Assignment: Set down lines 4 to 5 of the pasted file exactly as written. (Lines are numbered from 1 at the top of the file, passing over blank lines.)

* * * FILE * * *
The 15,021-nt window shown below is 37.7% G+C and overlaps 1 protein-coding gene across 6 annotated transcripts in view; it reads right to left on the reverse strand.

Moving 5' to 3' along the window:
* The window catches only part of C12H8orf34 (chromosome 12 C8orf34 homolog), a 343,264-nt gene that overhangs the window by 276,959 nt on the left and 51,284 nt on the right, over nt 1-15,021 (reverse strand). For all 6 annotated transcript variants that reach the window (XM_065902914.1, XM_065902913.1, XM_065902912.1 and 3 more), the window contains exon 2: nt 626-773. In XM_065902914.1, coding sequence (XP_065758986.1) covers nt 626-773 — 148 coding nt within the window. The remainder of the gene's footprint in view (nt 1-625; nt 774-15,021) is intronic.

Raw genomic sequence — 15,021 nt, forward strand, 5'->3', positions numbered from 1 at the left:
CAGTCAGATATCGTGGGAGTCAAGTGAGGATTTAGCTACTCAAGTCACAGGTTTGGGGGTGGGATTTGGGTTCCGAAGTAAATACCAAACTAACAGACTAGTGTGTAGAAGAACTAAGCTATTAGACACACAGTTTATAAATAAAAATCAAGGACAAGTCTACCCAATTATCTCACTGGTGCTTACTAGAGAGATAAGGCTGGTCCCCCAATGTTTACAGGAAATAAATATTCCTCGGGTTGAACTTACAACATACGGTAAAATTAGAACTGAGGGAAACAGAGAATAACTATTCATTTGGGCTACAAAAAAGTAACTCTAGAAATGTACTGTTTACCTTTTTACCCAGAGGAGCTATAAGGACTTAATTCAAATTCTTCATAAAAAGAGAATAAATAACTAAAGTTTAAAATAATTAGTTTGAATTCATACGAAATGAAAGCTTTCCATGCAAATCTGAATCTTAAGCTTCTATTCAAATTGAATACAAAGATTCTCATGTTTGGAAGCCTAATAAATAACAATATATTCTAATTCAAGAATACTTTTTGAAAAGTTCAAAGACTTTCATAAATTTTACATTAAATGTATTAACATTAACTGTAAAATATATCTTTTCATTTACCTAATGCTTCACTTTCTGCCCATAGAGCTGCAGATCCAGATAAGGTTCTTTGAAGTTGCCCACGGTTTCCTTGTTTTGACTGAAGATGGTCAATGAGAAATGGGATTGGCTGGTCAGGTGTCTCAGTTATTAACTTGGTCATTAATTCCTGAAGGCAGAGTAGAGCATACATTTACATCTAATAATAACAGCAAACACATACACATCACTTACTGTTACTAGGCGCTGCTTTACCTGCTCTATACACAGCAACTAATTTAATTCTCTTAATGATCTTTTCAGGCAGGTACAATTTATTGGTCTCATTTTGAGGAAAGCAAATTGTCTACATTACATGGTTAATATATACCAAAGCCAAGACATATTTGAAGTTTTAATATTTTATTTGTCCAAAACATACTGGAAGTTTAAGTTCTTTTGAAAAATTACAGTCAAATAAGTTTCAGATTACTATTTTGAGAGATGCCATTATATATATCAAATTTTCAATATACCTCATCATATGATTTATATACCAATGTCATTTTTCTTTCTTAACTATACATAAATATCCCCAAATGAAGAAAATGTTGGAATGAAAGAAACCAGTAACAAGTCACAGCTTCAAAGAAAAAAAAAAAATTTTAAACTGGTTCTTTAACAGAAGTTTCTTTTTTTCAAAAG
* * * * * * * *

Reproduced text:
Raw genomic sequence — 15,021 nt, forward strand, 5'->3', positions numbered from 1 at the left:
CAGTCAGATATCGTGGGAGTCAAGTGAGGATTTAGCTACTCAAGTCACAGGTTTGGGGGTGGGATTTGGGTTCCGAAGTAAATACCAAACTAACAGACTAGTGTGTAGAAGAACTAAGCTATTAGACACACAGTTTATAAATAAAAATCAAGGACAAGTCTACCCAATTATCTCACTGGTGCTTACTAGAGAGATAAGGCTGGTCCCCCAATGTTTACAGGAAATAAATATTCCTCGGGTTGAACTTACAACATACGGTAAAATTAGAACTGAGGGAAACAGAGAATAACTATTCATTTGGGCTACAAAAAAGTAACTCTAGAAATGTACTGTTTACCTTTTTACCCAGAGGAGCTATAAGGACTTAATTCAAATTCTTCATAAAAAGAGAATAAATAACTAAAGTTTAAAATAATTAGTTTGAATTCATACGAAATGAAAGCTTTCCATGCAAATCTGAATCTTAAGCTTCTATTCAAATTGAATACAAAGATTCTCATGTTTGGAAGCCTAATAAATAACAATATATTCTAATTCAAGAATACTTTTTGAAAAGTTCAAAGACTTTCATAAATTTTACATTAAATGTATTAACATTAACTGTAAAATATATCTTTTCATTTACCTAATGCTTCACTTTCTGCCCATAGAGCTGCAGATCCAGATAAGGTTCTTTGAAGTTGCCCACGGTTTCCTTGTTTTGACTGAAGATGGTCAATGAGAAATGGGATTGGCTGGTCAGGTGTCTCAGTTATTAACTTGGTCATTAATTCCTGAAGGCAGAGTAGAGCATACATTTACATCTAATAATAACAGCAAACACATACACATCACTTACTGTTACTAGGCGCTGCTTTACCTGCTCTATACACAGCAACTAATTTAATTCTCTTAATGATCTTTTCAGGCAGGTACAATTTATTGGTCTCATTTTGAGGAAAGCAAATTGTCTACATTACATGGTTAATATATACCAAAGCCAAGACATATTTGAAGTTTTAATATTTTATTTGTCCAAAACATACTGGAAGTTTAAGTTCTTTTGAAAAATTACAGTCAAATAAGTTTCAGATTACTATTTTGAGAGATGCCATTATATATATCAAATTTTCAATATACCTCATCATATGATTTATATACCAATGTCATTTTTCTTTCTTAACTATACATAAATATCCCCAAATGAAGAAAATGTTGGAATGAAAGAAACCAGTAACAAGTCACAGCTTCAAAGAAAAAAAAAAAATTTTAAACTGGTTCTTTAACAGAAGTTTCTTTTTTTCAAAAG